Say what you want to, but don’t say it can’t happen. If push comes to shove, how firm is your stand?
You couldn’t be more correct and you touch on an area that has always caused problems in my mind and that is the difference between theory and reality. There are few Norma Jeans in the world. Most of us are not prepared to stand on the ramparts and sacrifice ourselves and our families for the greater good. We are simply people who are trying to take care of our families and do a little bit of good. Few are willing to take a stand over one book in one school library in one town if it means their job and they are completely correct. Symbolic stands on small issues that mean little except to the few people involved isn’t protecting intellectual freedom – it’s meaningless demogogery. The ALA, in their insulated, protected world, would like us to fight the good fight they have created but reality tells us that when push comes to shove, we hurt ourselves and our patrons more than we help them in these cases. Let’s say you make the stand and you win. 1 book stays. Do you think this will cow said administrator or parent? Of course not. If anything it will make them seek out materials and try again until they win. It will also leave a very sour taste in the mouth of the person who signs your contract. Now let’s say you lose – the more likely outcome. Not only does the book go but you most likely will go with it. Now the administrator can hire someone of like mind. “Objectionable” materials will be weeded out wholesale. The selection process will now more accurately be called censorship. With the squeeky wheel out of the way, the problem as they see it can be completely solved and then the children have no one to even attempt to provide them with a broader view of the world. You fought and lost. The book is gone, the community had to go through the trauma of the fight, and your kids will have less freedom rather than more. Thats a big lose to intellectual freedom, folks.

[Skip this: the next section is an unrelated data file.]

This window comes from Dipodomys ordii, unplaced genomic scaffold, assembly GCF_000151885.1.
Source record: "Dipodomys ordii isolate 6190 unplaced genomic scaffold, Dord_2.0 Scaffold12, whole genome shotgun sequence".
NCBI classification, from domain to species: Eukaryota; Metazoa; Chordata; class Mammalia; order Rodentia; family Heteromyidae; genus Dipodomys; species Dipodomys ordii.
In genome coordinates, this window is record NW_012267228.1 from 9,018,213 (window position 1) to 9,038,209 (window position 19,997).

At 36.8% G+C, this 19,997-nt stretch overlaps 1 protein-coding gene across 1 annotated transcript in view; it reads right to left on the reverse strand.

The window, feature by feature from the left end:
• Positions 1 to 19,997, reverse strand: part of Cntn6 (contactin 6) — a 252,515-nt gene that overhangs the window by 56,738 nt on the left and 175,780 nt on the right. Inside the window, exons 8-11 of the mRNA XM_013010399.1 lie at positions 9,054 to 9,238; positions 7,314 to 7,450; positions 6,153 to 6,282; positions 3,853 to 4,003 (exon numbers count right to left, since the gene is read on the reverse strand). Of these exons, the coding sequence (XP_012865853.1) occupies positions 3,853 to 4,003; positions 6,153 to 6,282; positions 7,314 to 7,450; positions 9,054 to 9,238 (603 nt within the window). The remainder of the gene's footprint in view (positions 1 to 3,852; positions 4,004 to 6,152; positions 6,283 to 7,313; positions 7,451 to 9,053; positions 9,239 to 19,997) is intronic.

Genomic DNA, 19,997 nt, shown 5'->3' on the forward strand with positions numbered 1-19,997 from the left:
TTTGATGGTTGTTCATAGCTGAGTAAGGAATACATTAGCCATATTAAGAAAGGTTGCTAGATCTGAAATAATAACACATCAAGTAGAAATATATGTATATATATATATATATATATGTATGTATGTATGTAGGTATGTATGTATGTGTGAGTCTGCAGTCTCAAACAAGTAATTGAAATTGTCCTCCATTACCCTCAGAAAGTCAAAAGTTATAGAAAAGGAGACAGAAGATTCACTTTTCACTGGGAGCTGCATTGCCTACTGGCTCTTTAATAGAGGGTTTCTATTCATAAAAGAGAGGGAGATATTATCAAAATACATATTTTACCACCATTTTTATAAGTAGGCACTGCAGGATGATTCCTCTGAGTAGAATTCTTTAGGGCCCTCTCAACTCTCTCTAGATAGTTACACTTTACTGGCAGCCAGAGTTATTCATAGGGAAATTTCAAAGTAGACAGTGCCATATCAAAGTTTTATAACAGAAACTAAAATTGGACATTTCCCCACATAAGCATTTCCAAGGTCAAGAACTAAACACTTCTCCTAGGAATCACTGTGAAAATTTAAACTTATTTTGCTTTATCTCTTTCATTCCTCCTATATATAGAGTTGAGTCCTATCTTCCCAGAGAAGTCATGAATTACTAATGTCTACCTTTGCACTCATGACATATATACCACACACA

This poster is 100% correct – do what you can, pick your battles, realize what the ALA recommends doesn’t reflect the reality of our everyday life, and understand that small sacrifices made judiciously serve the greater good.
Once again, I whole heartedly agree. The term “indispensable” comes to mind. What are you doing to make yourself that way? Or more importantly, what are you doing to make yourself dispensable?
“What happens though when your principal walks in tomorrow and hands you a book that “someone in the community” wants off your shelves? By all means, follow your procedures and policies. Have all the forms ready that you want. But what if he says, “The school doesn’t need this publicity. Take the book off now.”
I’m not really clear why your principal wouldn’t be backing you. You make it sound like your principal isn’t on your side. Is your principal a reader?